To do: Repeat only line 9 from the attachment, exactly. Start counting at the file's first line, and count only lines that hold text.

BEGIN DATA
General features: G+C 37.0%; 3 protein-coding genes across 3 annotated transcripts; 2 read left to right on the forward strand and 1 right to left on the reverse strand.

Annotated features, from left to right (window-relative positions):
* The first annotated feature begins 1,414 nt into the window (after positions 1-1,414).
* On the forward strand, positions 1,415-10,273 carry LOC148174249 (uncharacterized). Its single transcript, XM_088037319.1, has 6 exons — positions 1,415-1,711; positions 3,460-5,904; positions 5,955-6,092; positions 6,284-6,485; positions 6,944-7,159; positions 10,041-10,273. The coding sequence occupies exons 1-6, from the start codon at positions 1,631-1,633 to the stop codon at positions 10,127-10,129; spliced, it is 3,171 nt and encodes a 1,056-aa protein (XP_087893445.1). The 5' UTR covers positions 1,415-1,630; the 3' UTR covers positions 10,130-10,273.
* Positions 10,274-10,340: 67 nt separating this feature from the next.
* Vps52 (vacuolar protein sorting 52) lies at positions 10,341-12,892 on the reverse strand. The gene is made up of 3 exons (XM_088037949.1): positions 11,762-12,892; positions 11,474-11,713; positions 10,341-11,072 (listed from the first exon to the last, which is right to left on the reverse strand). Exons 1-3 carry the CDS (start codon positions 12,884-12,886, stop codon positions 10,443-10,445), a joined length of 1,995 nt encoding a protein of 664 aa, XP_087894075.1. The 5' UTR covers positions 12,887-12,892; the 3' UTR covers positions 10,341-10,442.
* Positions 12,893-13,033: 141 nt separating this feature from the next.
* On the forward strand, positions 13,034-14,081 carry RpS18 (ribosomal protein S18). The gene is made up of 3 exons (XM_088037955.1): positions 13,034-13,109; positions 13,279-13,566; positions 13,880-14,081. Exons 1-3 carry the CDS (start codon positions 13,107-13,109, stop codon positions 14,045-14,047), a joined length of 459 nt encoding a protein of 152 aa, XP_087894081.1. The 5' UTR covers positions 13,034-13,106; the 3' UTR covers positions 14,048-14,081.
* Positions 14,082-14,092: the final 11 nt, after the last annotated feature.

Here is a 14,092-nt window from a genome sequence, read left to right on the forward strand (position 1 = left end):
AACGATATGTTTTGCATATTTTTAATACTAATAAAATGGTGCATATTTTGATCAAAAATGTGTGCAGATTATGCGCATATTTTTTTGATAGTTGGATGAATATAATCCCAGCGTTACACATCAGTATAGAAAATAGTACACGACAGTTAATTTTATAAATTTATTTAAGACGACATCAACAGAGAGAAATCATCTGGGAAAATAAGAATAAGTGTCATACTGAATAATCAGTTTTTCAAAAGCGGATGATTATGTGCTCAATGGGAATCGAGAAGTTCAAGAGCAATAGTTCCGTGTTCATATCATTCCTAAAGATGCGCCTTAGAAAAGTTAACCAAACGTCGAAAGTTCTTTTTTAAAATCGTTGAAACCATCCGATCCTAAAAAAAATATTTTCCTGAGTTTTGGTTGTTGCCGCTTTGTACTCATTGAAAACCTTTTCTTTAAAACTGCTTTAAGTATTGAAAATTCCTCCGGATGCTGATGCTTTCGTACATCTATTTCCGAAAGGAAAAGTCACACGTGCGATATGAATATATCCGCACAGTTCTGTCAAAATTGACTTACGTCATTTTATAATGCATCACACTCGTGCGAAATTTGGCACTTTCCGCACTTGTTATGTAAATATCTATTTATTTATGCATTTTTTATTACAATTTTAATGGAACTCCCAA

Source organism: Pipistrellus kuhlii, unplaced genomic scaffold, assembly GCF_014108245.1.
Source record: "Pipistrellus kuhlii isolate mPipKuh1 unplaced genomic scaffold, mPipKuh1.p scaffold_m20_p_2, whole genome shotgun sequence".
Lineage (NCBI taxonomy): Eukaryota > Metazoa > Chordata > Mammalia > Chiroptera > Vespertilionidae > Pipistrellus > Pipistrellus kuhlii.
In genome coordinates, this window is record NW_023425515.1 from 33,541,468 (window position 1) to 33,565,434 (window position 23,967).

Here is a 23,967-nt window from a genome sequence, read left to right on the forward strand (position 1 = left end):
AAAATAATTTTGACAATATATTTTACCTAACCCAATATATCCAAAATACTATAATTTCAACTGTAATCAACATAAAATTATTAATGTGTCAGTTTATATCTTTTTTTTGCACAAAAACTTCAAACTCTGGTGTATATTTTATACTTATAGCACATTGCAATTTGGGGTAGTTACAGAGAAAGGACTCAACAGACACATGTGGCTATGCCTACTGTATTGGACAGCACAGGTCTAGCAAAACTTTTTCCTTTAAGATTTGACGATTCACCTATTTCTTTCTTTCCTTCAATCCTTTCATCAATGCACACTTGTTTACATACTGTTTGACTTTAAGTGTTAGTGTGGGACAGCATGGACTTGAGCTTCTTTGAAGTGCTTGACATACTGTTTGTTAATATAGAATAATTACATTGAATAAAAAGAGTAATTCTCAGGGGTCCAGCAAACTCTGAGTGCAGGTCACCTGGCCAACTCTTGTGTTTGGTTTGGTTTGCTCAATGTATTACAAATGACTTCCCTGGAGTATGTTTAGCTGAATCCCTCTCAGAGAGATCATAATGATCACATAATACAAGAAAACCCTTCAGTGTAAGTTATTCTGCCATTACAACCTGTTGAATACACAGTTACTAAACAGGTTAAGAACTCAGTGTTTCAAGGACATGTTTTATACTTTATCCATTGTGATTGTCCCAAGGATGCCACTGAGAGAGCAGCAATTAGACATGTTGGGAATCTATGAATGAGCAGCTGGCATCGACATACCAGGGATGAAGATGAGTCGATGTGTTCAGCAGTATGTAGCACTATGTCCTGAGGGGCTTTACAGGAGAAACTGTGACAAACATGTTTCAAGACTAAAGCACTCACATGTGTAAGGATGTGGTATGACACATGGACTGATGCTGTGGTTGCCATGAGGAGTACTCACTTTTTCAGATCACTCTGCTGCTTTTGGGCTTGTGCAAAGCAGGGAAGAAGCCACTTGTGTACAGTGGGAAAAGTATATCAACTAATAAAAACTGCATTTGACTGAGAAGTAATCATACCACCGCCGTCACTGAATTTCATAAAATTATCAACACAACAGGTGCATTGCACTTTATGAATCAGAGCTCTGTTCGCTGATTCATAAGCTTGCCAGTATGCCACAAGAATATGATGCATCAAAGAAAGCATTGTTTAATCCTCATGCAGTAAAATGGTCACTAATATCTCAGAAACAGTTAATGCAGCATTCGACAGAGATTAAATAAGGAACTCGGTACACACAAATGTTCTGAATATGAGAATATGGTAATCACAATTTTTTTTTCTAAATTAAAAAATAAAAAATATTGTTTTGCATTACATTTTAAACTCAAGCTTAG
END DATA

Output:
* Positions 14,082-14,092: the final 11 nt, after the last annotated feature.